If what she held in her left hand was a lotus then we are looking at Green Tara. If it was a manuscript it could be Sarasvati (although she is usually playing a string instrument) but she would normally hold a grain in the other hand held at heart level. Her very bulky jewellery includes two different ear ornaments and she wears her thick long hair gathered on one side. It is thought that the sculpture may be contemporary to or a later copy of the following.
It is not known whether this sculpture was made by Choying Dorje (the tenth karmapa) himself or by someone from his atelier, or someone imitating his style (unlikely but not impossible).
This is a very similar image, with slanted eyes and no navel, which shows that several versions of the same sculpture were produced at the same time and in the same place, the object in her hand vaguely resembles a manuscript.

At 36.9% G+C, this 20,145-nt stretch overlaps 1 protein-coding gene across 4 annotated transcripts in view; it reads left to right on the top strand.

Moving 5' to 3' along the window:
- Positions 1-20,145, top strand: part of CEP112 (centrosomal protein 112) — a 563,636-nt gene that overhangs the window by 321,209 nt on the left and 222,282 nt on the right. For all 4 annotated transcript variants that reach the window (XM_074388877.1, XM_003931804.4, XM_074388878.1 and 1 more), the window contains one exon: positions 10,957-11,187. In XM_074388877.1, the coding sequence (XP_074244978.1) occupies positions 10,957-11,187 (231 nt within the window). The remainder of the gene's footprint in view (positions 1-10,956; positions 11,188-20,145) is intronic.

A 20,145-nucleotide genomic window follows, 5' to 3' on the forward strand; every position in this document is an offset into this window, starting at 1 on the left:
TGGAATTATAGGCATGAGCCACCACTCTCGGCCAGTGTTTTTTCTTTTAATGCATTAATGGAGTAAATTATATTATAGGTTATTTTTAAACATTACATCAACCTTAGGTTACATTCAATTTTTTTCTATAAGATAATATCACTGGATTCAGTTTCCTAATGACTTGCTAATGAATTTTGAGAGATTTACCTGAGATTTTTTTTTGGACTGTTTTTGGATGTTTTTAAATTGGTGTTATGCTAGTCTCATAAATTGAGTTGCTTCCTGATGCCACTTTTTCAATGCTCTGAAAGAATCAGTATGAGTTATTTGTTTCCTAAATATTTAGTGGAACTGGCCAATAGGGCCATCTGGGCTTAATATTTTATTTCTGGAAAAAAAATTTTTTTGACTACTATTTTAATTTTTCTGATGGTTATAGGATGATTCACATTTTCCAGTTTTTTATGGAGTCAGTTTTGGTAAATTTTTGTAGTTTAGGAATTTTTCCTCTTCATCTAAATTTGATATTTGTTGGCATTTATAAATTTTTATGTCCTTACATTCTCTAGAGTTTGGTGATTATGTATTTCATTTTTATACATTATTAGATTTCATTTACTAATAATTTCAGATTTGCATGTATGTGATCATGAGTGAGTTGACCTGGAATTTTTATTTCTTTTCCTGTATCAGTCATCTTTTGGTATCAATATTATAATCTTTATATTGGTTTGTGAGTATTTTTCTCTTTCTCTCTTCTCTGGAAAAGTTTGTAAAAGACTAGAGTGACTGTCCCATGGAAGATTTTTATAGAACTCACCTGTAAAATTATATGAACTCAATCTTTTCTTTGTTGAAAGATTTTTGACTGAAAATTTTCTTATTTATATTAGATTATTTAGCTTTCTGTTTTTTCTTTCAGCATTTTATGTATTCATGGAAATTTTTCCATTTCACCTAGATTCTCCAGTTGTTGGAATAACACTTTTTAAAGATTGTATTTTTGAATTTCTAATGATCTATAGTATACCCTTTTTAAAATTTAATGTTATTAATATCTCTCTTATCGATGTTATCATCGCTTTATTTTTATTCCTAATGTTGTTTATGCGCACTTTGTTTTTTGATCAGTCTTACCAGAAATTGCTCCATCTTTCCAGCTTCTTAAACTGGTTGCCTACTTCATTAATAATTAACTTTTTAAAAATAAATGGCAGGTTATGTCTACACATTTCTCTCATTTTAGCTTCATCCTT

Attributed to Choying Dorje but without certainty. It could also be the original of which the previous two are a copy.
This goddess, on show at the above-named exhibition published on http://www.asianart.com, is clearly related to the previous ones and has been the object of highly diverging opinions as to where (Bhutan or Tibet) and when (7th-9th or 17th century) it was made. She has a similar hairstyle, with the bunch gathered on the other side, holds what seems to be a manuscript in the left hand and wears two different bulky ear ornaments. She also wears a short skirt-like garment, a plain necklace and matching bracelets.